Mapping a city to detect Zika mosquito hotspots. Fashion accessories infused with a long-acting mosquito repellent. A special soap that keeps mosquitoes away. These are among the winning ideas from a Johns Hopkins University hackathon that drew participants from Baltimore to Brazil looking for ways to help prevent the spread of the Zika virus.
Johns Hopkins' Center for Bioengineering Innovation and Design and Jhpiego, a global health nonprofit and university affiliate, convened the weekend Emergency Zika Design Challenge with a single, strategic focus: to come up with innovative ideas "to prevent disease through protection from mosquito bites."
"This is just the start," said Youseph Yazdi, executive director of CBID and a co-organizer of the hackathon. "Every team had kernels of great ideas, but they need more refinement. Jhpiego will be providing the resources for the next three months for the teams to get together and refine their ideas."
Harshad Sanghvi, Jhpiego's vice president of innovations and chief medical officer, encouraged hackathon participants to think globally because mosquito-borne diseases are not restricted to Zika virus or to Latin America. "All of us have a responsibility to figure out a solution," he said. "We are committed to find that solution."
Cases of mosquito-borne Zika virus infection in Latin America and the Caribbean have been associated with microcephaly in infants born to women infected during pregnancy and Guillian-Barre syndrome in adults. On Feb. 1, the World Health Organization declared the Zika virus a global health emergency, estimating that 4 million people worldwide will be infected by year's end. The U.S. Agency for International Development's Center for Accelerating Innovation and Impact has encouraged research universities such as Johns Hopkins to join the fight against Zika as many did during the Ebola virus outbreak in 2014.
Like their response to the Ebola crisis, CBID and Jhpiego organized the design challenge to galvanize the best and the brightest across the Johns Hopkins community to come up with new, promising ideas to prevent the spread of mosquito-borne diseases and save lives. As many as 80 percent of people infected with Zika virus will show no symptoms. There is no vaccine to prevent Zika virus or antiretroviral treatment. Protection against mosquito-borne diseases includes use of insect repellent, sleeping under treated bed nets, and eliminating breeding areas for mosquitoes.
During the Johns Hopkins hackathon, approximately 50 biomedical engineers, scientists, global health specialists, and students joined with public health experts from Brazil, the Armed Forces Pest Management Board, and U.S. Department of Agriculture's Invasive Insects Biocontrol and Behavior Laboratory to brainstorm new ways to prevent mosquito bites and motivate the public to protect themselves.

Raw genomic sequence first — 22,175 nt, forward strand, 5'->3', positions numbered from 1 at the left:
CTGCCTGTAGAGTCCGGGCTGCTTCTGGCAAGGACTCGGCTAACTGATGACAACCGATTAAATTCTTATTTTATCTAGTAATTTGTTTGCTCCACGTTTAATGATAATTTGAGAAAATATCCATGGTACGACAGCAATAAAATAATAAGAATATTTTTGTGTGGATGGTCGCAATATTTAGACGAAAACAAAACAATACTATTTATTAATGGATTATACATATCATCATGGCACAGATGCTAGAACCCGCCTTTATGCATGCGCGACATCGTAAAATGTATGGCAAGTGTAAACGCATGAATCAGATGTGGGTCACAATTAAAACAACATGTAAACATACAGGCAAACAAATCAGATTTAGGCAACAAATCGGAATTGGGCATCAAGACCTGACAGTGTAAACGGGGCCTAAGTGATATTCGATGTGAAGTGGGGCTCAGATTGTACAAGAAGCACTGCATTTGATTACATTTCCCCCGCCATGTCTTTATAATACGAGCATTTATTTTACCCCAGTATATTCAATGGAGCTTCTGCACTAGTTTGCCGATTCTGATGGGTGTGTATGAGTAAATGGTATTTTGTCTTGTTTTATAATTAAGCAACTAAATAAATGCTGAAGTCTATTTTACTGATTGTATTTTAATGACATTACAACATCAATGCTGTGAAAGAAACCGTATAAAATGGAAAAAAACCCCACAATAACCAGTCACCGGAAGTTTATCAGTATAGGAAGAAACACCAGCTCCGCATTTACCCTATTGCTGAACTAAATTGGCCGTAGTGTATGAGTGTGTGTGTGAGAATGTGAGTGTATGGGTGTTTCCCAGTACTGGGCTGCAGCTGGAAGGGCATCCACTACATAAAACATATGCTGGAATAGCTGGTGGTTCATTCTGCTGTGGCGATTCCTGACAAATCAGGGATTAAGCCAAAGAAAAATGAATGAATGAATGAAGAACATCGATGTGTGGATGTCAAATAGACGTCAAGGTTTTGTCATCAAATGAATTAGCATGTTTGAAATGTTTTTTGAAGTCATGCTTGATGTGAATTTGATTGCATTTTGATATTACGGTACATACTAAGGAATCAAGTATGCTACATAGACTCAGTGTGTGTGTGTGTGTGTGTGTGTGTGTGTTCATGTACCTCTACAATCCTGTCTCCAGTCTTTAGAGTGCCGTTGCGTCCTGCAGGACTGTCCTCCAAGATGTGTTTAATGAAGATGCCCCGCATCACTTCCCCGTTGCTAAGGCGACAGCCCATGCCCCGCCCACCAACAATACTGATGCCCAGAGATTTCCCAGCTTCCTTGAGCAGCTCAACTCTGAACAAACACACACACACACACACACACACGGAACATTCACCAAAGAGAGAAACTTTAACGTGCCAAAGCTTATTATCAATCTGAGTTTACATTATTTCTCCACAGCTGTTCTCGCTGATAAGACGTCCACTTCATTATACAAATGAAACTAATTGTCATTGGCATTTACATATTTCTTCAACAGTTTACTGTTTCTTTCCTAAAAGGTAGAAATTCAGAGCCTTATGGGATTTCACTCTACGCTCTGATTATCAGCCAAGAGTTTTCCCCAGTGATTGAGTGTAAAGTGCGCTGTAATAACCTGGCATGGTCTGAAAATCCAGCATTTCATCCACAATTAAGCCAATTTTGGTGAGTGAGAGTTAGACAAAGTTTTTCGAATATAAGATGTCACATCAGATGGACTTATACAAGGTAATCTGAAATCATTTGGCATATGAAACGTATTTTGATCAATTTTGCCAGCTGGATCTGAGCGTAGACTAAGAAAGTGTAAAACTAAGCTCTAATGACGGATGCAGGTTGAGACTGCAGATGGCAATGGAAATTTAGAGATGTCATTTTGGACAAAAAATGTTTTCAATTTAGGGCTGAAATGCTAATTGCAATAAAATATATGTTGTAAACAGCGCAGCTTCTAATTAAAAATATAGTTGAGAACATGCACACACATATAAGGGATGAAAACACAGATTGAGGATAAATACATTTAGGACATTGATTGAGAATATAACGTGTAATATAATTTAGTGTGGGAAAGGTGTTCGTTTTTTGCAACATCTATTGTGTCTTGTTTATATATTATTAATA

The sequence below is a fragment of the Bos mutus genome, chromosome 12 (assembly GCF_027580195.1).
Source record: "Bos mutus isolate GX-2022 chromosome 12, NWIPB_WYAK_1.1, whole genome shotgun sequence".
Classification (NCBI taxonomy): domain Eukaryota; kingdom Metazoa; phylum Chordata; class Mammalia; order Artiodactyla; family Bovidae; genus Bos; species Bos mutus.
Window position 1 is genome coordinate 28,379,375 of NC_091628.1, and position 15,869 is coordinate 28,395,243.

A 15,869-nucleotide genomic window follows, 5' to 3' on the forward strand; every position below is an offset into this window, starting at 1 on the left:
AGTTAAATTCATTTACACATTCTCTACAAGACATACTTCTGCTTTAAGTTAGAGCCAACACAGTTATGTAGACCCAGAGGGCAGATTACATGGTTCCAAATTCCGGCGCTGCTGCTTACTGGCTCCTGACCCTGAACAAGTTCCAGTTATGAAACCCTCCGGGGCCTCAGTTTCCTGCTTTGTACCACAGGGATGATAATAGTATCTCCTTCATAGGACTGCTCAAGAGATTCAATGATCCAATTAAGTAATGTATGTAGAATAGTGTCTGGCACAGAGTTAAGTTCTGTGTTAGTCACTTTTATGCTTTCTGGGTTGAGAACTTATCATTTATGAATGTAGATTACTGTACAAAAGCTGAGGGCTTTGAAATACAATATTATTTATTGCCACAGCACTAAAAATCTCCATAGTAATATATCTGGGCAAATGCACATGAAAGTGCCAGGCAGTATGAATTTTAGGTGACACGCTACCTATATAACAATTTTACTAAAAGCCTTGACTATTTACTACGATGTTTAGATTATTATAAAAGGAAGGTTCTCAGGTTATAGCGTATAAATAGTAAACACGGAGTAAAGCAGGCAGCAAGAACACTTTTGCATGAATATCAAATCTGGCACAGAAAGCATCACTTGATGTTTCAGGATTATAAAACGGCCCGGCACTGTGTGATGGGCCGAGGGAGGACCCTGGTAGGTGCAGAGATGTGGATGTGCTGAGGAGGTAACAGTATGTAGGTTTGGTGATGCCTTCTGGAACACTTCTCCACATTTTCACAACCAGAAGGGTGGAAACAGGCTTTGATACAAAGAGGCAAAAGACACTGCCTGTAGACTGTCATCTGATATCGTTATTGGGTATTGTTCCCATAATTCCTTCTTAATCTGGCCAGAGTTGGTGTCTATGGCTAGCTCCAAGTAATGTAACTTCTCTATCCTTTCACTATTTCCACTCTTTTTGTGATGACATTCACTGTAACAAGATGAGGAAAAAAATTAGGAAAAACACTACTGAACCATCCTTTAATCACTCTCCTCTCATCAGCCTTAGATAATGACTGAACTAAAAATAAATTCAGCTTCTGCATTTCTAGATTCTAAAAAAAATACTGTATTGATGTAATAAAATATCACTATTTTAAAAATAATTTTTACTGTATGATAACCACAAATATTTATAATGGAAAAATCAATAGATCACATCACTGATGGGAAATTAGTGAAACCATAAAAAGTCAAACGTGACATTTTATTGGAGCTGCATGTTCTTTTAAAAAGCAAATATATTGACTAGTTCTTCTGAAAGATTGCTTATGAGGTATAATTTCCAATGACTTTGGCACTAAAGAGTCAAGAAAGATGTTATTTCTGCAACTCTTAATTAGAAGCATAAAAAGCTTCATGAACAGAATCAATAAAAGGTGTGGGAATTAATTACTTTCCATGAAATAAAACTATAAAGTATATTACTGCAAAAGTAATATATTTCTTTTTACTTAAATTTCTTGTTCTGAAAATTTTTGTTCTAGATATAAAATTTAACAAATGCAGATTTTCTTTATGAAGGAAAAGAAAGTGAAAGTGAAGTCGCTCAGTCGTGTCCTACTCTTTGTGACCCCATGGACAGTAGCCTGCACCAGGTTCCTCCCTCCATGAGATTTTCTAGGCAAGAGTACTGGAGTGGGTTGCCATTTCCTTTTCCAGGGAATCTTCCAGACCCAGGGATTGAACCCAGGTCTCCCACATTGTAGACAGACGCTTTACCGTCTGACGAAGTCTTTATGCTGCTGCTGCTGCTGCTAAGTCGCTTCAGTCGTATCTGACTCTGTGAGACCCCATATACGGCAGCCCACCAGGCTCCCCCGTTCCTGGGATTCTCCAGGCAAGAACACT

Among the top ideas to emerge:
- A modified mosquito trap surveillance system to map mosquito hotspots in a city, empowering communities to take action and clean up their neighborhoods and assisting public officials in identifying areas to spray for mosquitoes and better target resources;
- Culturally appropriate fashion accessories that emit a long-acting mosquito repellent;
- A soap dubbed "Never Will Bite" that repels mosquitoes and can be used on the skin or to wash clothes, an idea that incorporates a repellent into a normal daily routine;
- ZikAvoid, a banner that emits mosquito repellent and can be used at sporting events; it is part of a kit that would also include a personal spray, a larvicide, and an information packet that could be given to pregnant women during health visits.
Among the challenge participants was a group of five high school students from Garrison Forrest School, a Baltimore day and boarding school for girls. The young women are members of the Women in Science and Engineering program, a partnership between the school and the Whiting School of Engineering.
"This event is definitely at a level that exceeds what occurs in high school," says Andrea Perry, the dean of special programs for Garrison Forest who helped coordinate the girls' participation in the hackathon. "They've hit hurdle after hurdle in their design teams, but it has shown them that while they are less experienced, they can make valuable contributions. It has given them confidence to jump in with their ideas."
Eleventh-grader Hanwen Yang said she was uncomfortable with the immersive experience at first.
"I came in without knowing what Zika is, but I learned a lot by Saturday and I had many, many ideas," she says. "Everyone had different insights and different areas of expertise. Of course, [the Hopkins students and experts] have more knowledge and experience than we do, but I think the process of communication, the process of thinking, of inventing—it's the same for everyone."
CBID operates within the Johns Hopkins Department of Biomedical Engineering, which is shared by the university's Whiting School of Engineering and its School of Medicine.